For 20 years, Celia Scott has watched her husband, Arthur, hide from the secrets surrounding his sister Eve’s death. As a young man, Arthur fled his small Kansas hometown, moved to Detroit, married Celia, and never looked back. But when the 1967 riots frighten him even more than his past, he convinces Celia to pack up their family and return to the road he grew up on, Bent Road, and that same small town where Eve mysteriously died.
While Arthur and their oldest daughter slip easily into rural life, Celia and the two younger children struggle to fit in. Daniel, the only son, is counting on Kansas to make a man of him, since Detroit sure didn’t. Evie, the youngest and small for her age, hopes that in Kansas she will finally grow. Celia grapples with loneliness and the brutality of life and death on a farm.
And then a local girl disappears, catapulting the family headlong into a dead man’s curve.
On Bent Road, a battered red truck cruises ominously along the prairie; a lonely little girl dresses in her dead aunt’s clothes; a boy hefts his father’s rifle in search of a target; a mother realizes she no longer knows how to protect her children. It is a place where people learn that sometimes killing is the kindest way.
©2011 Lori Roy (P)2011 Blackstone Audio, Inc.
“Bent Road is a remarkably assured debut novel. Rich and evocative, Lori Roy’s voice is a welcome addition to American fiction.” (Dennis Lehane, New York Times best-selling author of Mystic River and Shutter Island)
This book was a conundrum for me. I read it because it won the Edgar award for the best first novel. Unfortunately, I felt it was more a statement on legalized abortions rather than a true mystery. Fortunately, the writing was descriptive and creative; unfortunately, I did not like---more like actively disliked---all the characters, even the children. This story was a lesson in bigotry, ignorance, meanness, and hatred. Hopefully, this talented author will choose a different storyline, with a few like able characters in her next book----fore, with this talent there needs to be many more future books!!!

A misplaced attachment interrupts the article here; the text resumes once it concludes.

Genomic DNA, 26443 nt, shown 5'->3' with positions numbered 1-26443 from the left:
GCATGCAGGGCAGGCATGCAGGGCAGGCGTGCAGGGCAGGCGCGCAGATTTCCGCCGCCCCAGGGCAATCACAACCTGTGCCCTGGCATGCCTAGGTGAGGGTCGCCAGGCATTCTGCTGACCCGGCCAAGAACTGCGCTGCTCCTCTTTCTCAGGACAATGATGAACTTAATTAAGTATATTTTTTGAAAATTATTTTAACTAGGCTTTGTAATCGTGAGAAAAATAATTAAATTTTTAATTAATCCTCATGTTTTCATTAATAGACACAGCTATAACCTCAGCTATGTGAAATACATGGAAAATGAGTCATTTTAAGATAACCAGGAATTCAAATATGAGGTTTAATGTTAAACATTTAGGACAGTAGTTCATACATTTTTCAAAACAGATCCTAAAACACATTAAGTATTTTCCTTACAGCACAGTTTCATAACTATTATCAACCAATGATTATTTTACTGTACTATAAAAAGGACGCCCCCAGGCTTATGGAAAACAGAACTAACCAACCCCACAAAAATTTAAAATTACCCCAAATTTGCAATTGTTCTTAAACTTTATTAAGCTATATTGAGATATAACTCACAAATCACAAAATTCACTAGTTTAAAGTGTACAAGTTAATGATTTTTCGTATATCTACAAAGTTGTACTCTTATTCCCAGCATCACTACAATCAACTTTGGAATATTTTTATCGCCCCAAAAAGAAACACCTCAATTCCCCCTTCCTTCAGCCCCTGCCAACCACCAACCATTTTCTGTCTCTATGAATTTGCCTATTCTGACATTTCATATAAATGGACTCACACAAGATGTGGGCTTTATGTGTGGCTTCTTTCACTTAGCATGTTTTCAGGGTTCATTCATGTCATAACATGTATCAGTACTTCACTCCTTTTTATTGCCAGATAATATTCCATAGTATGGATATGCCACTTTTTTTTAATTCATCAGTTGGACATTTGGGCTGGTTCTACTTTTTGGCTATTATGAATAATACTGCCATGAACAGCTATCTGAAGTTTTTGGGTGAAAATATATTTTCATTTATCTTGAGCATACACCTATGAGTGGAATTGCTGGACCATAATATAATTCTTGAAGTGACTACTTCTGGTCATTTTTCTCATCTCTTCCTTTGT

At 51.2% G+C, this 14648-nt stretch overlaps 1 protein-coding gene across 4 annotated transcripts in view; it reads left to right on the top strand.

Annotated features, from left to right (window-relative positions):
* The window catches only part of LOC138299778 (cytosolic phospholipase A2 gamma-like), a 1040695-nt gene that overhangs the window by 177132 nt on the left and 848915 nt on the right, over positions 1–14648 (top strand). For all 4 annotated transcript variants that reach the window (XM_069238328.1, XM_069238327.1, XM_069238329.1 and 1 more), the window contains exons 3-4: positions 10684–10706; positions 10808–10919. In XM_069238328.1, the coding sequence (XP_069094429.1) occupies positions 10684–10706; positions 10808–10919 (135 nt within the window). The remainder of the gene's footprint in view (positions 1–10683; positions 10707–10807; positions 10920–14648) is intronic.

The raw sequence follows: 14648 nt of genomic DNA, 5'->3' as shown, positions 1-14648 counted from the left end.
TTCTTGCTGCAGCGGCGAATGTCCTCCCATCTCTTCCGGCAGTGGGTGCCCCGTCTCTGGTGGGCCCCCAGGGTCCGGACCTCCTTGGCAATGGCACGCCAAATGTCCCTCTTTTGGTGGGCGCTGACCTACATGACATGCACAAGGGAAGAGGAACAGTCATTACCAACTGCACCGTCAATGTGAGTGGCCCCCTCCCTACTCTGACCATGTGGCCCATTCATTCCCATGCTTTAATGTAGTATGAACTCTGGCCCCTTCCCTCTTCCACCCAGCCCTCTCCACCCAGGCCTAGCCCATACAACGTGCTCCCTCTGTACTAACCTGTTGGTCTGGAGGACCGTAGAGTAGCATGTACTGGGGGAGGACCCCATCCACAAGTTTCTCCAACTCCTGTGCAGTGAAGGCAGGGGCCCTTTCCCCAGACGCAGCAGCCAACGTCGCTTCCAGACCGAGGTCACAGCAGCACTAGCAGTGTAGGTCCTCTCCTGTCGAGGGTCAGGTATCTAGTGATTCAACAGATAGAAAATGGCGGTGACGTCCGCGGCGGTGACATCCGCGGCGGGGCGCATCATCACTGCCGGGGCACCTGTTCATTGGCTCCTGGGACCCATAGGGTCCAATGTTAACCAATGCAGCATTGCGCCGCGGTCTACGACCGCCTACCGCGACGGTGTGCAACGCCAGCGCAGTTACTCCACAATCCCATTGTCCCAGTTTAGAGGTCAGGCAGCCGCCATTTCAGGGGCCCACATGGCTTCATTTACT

I did finish it... so it was interesting enough to keep me reading. But I found it to be too predictable.
Ph.D. Psychologist and Coach
This book crept up on me until I was quite engaged. Much more of a psychological portrait of a midwestern community than a murder mystery. The author did a good job of writing from multiple points of view. The climax goes on and on and on... I'm surprised that this book won an Edgar but I look forward to more novels from Roy.
I guess Kansas gothic is not my thing- Southern Gothic I love, but I couldn't relate to the characters- didn't like the setting
narrator very dead-pan- which probably works well for this story, but I just didn't like the story
Yes for the story which was interesting and moved along. The characters were interesting and grew as the story went on. It does take a ferw minutes to really get in to the story. Don't give up!! But I would say No I would not recommend because of the amount of profanity.
The son and how he grew in size and understanding.
The end of the story.
Every Family Has Secrets
I like mysteries, classics, and good non-fiction. Much of my audible listening takes place when I am working out and sweaty, so I like good plot-driven thrillers.
Not from Lori Roy. Marguerite Gavin seems to be a fine narrator. I cannot believe that this book won an Edgar!
The title, "Bent Road" is a misnomer. It should be straight and tedious road. It's very slow and tedious, plodding and repetitious, and the characters do not stand out in any way.
I liked her voice and she did as well as she could with the narration. In the end, however, if the words are ploddingly tedious, the best narrator cannot make a book come alive.
I was disappointed---even angry---because this book has won an Edgar Award for best first novel. I suppose it looks atmospherically at dysfunctional families in Kansas, but the view is too claustrophobic for the listener.
I have decided to abandon listening after slightly over 2 hours. I don't care about this book or the characters. I listen to books because I like to be gripped and curious and eager to return. When I dread the "listen" it means it's time to toss the book. If the first two hours do not pull me in, why continue with a purgatorial listen?
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